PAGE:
Plans to stage it in London fell in limbo, however, as the EU took so long to finalise its copyright changes. All projects have a momentum. With confusion about how and when copyright law would change, the project lost its thrust. No theatre will mount a production if it is unsure of being able to restage it in the future.
My text was published in Dublin and London, and although occasional interest arose it might have remained forgotten if Andy Arnold, artistic director of Glasgow’s famously vibrant Tron Theatre, had not happened to hear me being interviewed by Marian Finucane. He was searching for someone willing to adapt Ulysses and was astonished to discover that a version already existed.
He flew to Dublin to meet me on the afternoon I do my annual clothes shopping at a trade sale in a Finglas warehouse. He proffered opinions on my terrible dress sense and I proffered opinions on his ideas about how to stage Ulysses. I emerged with four jackets. He emerged with permission to stage my text.
IN EXTENSIVELY REVISINGit over the past year, what I found astonishing was how many aspects of the book remained contemporary, still brimming with the voices and skewed opinions of my city.
An immediate theatrical problem was Molly Bloom’s soliloquy, a dramatically brilliant one-woman show in itself but a part of the novel that brings the danger of unbalancing any adaptation. It gave me a clue towards reimagining the book as a play, however. What if I started at the end, with Bloom getting into bed beside Molly and falling asleep? He could then be led back through the day’s events in his sleep, by characters who change, at the drop of a hat, to instantaneously transport him to different locations within the illogical logic of a dream. Therefore “real time” is when Bloom sleeps and Molly is agitated by her torrent of thoughts. This allows her soliloquy to wind in and out of the play, breaking up (and retrospectively speculating upon) the episodes her sleeping husband relives.
I first read Ulysses as a schoolboy too young to understand Bloom. When I first adapted it he was still slightly older than me, 38 to my 36. Revising it now, aged 53, I was envious of his relative youth and even more enamoured by his humanity and steadfastness in clinging to his principles amid such public ridicule. One by one he hunts down and slays his dragons in ways so subtle they barely notice his victories.
For decades Dubliners argued over whose statue should replace Nelson’s Pillar. I love that the Spire commemorates no self-appointed hero, because, as Francis Stuart once wrote, “the great are not great now, the good are not good”. The Spire is where young people meet: as a site of friendships made and farewells taken, it becomes the commemorative backdrop to everyone’s life. But if I could pick an inscription for it I would pick Bloom’s words to Stephen in the cabman’s shelter, when they amiably agree to disagree about life.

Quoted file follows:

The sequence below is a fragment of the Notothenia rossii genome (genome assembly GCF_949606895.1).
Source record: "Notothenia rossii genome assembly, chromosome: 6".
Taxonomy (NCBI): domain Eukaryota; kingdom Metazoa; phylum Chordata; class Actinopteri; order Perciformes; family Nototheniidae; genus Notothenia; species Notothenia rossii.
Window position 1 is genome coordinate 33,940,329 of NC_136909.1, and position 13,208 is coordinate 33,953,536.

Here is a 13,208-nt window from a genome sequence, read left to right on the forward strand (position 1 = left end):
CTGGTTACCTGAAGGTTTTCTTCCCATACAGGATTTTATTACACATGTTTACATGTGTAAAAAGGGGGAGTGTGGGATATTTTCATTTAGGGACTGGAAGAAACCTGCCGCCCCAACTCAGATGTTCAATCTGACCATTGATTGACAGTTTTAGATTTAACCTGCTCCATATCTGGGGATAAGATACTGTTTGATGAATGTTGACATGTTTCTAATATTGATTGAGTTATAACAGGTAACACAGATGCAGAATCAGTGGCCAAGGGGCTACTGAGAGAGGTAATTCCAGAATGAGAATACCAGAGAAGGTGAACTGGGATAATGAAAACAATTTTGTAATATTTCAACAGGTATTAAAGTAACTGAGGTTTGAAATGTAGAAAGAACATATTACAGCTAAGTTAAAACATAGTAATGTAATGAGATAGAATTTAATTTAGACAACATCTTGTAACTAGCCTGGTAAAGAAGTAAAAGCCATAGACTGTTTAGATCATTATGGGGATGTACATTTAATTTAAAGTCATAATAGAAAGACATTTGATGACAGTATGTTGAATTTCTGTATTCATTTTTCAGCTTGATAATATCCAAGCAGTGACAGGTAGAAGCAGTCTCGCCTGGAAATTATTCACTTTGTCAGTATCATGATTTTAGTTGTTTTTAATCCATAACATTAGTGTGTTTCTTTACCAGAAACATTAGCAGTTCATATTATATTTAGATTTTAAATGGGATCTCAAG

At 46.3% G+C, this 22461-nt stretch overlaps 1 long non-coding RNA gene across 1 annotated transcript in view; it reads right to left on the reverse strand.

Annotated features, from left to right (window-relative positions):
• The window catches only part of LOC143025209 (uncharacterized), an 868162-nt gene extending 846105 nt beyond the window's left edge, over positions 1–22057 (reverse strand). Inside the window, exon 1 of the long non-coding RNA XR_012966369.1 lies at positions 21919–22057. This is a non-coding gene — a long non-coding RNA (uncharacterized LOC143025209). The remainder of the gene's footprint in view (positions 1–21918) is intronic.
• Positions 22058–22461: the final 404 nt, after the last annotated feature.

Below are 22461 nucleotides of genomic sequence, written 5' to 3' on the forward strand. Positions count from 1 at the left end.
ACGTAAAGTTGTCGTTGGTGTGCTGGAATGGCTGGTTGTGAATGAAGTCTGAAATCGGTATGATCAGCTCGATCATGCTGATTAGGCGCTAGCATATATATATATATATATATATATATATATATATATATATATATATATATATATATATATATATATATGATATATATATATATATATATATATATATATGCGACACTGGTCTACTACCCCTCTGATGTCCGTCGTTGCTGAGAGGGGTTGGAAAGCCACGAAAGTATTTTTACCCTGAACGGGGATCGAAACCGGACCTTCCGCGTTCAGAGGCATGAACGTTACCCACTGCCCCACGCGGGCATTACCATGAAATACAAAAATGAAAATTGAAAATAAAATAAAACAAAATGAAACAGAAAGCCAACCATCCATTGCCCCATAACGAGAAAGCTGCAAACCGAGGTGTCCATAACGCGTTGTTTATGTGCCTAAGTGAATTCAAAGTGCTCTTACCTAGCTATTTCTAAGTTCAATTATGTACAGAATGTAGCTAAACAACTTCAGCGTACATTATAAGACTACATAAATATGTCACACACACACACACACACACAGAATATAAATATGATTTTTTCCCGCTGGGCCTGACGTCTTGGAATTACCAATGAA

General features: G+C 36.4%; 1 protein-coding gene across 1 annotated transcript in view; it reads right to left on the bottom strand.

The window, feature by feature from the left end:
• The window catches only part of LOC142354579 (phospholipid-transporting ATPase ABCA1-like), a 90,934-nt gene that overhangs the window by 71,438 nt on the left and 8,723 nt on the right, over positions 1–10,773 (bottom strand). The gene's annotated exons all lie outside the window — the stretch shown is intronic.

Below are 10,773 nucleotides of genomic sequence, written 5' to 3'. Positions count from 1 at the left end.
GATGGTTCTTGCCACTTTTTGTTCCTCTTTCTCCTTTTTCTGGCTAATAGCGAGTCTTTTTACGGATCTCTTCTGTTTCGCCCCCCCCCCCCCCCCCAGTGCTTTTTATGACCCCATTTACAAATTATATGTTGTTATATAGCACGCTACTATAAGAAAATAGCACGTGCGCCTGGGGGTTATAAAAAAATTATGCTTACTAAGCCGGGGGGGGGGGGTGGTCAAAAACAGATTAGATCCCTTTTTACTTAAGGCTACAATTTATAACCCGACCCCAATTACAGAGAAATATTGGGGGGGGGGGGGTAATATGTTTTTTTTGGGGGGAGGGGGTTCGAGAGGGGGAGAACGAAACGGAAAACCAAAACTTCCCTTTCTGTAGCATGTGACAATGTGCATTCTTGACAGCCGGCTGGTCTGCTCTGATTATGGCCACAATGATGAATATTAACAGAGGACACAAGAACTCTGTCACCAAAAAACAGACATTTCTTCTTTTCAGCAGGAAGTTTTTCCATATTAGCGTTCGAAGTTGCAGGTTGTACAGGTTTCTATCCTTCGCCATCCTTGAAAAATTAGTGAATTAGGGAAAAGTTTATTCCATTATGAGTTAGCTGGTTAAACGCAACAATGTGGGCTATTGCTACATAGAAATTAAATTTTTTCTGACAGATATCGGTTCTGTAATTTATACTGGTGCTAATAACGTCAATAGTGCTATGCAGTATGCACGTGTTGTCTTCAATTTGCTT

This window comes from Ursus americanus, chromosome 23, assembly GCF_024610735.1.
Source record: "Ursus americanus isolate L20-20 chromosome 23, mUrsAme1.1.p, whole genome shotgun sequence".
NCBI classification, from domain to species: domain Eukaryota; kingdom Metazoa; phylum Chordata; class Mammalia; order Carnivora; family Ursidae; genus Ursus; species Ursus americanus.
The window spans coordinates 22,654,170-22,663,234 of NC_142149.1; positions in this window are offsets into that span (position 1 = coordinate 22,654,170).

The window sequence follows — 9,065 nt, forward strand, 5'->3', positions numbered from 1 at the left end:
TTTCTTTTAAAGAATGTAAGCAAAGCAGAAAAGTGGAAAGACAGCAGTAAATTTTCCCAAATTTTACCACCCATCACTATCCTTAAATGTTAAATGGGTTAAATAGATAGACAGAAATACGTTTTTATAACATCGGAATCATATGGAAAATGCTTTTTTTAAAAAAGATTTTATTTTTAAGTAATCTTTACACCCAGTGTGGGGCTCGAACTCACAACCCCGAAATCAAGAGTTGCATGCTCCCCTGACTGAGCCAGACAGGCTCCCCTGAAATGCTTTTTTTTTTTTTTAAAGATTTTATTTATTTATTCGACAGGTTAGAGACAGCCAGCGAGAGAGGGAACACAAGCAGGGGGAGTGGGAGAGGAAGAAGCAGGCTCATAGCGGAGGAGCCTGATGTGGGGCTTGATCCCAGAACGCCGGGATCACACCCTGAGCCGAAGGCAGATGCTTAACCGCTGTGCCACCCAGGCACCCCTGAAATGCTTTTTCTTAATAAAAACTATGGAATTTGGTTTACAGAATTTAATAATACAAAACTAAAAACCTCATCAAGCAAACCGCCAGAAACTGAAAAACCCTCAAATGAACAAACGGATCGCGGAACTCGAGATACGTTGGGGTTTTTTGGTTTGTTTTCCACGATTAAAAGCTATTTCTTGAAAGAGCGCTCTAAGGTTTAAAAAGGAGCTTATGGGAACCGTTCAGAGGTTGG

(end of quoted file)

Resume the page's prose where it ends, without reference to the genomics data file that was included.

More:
Bloom says, “I resent violence or intolerance in any shape or form. A revolution must come on the due instalments plan. All these wretched quarrels, supposed to be about honour and flags. It’s money at the back of everything, greed and jealousy.”
Bloom strikes me as a different type of Irish patriot, even if the drinkers in Barney Kiernan’s pub no more saw him as truly Irish than many people today see black taxi drivers as Irish. He is the sort of patriot who does essential, unglamorous things, like starting credit unions, because a nation is built not by stunts but by the due instalments plan.
As a writer I’m proud to share the same city as Joyce. As a citizen I’m also proud to share the same city as Bloom – that cuckolded husband, that lecher after shapely ankles, that father carrying bereavement in his heart, that son who understands the silent taboo of suicide, that lowly advertisement agent, regularly sacked because of his opinions, who suffers humiliations but remains steadfast amid his contradictions.
I don’t know what Joyce experts will make of my adaptation, though I think anyone would love the sweeping theatricality Andy Arnold brings to the Tron’s production. But my ideal audience is people who always wanted to read the book but felt daunted. They may be surprised to find that it remains a book about themselves and people they know. They will not leave knowing everything about Joyce, no more than I’ll ever comprehend the fullness of his vision. But I hope they are sufficient engaged by the human drama, by Bloom’s subtle triumphs, by Molly’s all-too-human contradictions and by Stephen’s isolation on the eve of departure to again start to read this superb chronicle of our capital city, one of the greatest and truest novels of all time.
Dermot Bolger is NNI commentator of the year
Ulysses is at the Mac, Belfast, as part of Belfast Festival at Queen’s, Tuesday-Thursday; Project Arts Centre, Dublin, November 6th-10th; and the Everyman theatre, Cork, November 12th-17th